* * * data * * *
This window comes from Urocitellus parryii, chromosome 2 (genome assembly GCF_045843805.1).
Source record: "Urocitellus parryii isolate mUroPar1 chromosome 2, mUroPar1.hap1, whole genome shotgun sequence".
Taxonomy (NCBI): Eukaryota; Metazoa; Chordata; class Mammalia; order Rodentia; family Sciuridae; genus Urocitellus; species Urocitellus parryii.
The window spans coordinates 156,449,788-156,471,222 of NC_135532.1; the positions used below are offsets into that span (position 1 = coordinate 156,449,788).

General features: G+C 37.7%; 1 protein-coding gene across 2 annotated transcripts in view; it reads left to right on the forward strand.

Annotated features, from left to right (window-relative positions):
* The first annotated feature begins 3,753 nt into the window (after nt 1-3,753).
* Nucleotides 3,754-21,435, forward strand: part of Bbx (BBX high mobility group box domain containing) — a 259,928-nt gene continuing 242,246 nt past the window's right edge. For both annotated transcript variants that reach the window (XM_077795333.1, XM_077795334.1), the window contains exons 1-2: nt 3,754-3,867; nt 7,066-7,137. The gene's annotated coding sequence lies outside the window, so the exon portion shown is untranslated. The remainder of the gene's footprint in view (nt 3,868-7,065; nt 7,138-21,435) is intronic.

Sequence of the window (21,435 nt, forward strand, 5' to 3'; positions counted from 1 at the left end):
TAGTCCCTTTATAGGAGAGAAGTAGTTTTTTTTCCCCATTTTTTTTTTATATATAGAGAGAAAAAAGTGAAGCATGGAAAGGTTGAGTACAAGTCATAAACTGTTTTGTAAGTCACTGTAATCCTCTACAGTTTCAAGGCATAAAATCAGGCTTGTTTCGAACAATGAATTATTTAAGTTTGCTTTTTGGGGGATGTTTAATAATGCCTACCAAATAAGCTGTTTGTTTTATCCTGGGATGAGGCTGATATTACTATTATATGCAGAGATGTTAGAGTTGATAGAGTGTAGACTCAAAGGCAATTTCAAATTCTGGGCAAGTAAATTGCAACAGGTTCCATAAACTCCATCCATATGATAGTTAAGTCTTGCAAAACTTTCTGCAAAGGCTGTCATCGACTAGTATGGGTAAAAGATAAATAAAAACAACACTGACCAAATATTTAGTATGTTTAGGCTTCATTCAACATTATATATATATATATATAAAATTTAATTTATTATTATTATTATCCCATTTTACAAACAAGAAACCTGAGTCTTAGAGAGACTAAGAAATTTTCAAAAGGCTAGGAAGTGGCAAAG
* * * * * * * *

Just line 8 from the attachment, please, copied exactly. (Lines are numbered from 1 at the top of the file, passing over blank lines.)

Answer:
* Nucleotides 3,754-21,435, forward strand: part of Bbx (BBX high mobility group box domain containing) — a 259,928-nt gene continuing 242,246 nt past the window's right edge. For both annotated transcript variants that reach the window (XM_077795333.1, XM_077795334.1), the window contains exons 1-2: nt 3,754-3,867; nt 7,066-7,137. The gene's annotated coding sequence lies outside the window, so the exon portion shown is untranslated. The remainder of the gene's footprint in view (nt 3,868-7,065; nt 7,138-21,435) is intronic.